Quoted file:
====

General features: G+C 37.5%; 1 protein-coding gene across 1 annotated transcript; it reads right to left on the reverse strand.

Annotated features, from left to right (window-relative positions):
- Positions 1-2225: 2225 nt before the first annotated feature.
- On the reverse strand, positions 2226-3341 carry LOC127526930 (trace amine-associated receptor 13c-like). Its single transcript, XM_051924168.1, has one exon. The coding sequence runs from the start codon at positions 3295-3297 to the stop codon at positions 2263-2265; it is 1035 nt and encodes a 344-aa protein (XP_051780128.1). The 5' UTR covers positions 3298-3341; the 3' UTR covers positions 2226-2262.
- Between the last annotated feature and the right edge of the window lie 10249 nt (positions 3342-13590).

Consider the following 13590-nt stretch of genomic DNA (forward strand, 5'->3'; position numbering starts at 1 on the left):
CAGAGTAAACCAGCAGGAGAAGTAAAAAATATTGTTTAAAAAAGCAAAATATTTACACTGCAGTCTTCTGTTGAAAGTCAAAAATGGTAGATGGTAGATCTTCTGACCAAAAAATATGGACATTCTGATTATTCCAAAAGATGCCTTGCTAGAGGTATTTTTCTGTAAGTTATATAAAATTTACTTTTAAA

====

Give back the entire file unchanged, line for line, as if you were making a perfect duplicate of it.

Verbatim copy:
General features: G+C 37.5%; 1 protein-coding gene across 1 annotated transcript; it reads right to left on the reverse strand.

Annotated features, from left to right (window-relative positions):
- Positions 1-2225: 2225 nt before the first annotated feature.
- On the reverse strand, positions 2226-3341 carry LOC127526930 (trace amine-associated receptor 13c-like). Its single transcript, XM_051924168.1, has one exon. The coding sequence runs from the start codon at positions 3295-3297 to the stop codon at positions 2263-2265; it is 1035 nt and encodes a 344-aa protein (XP_051780128.1). The 5' UTR covers positions 3298-3341; the 3' UTR covers positions 2226-2262.
- Between the last annotated feature and the right edge of the window lie 10249 nt (positions 3342-13590).

Consider the following 13590-nt stretch of genomic DNA (forward strand, 5'->3'; position numbering starts at 1 on the left):
CAGAGTAAACCAGCAGGAGAAGTAAAAAATATTGTTTAAAAAAGCAAAATATTTACACTGCAGTCTTCTGTTGAAAGTCAAAAATGGTAGATGGTAGATCTTCTGACCAAAAAATATGGACATTCTGATTATTCCAAAAGATGCCTTGCTAGAGGTATTTTTCTGTAAGTTATATAAAATTTACTTTTAAA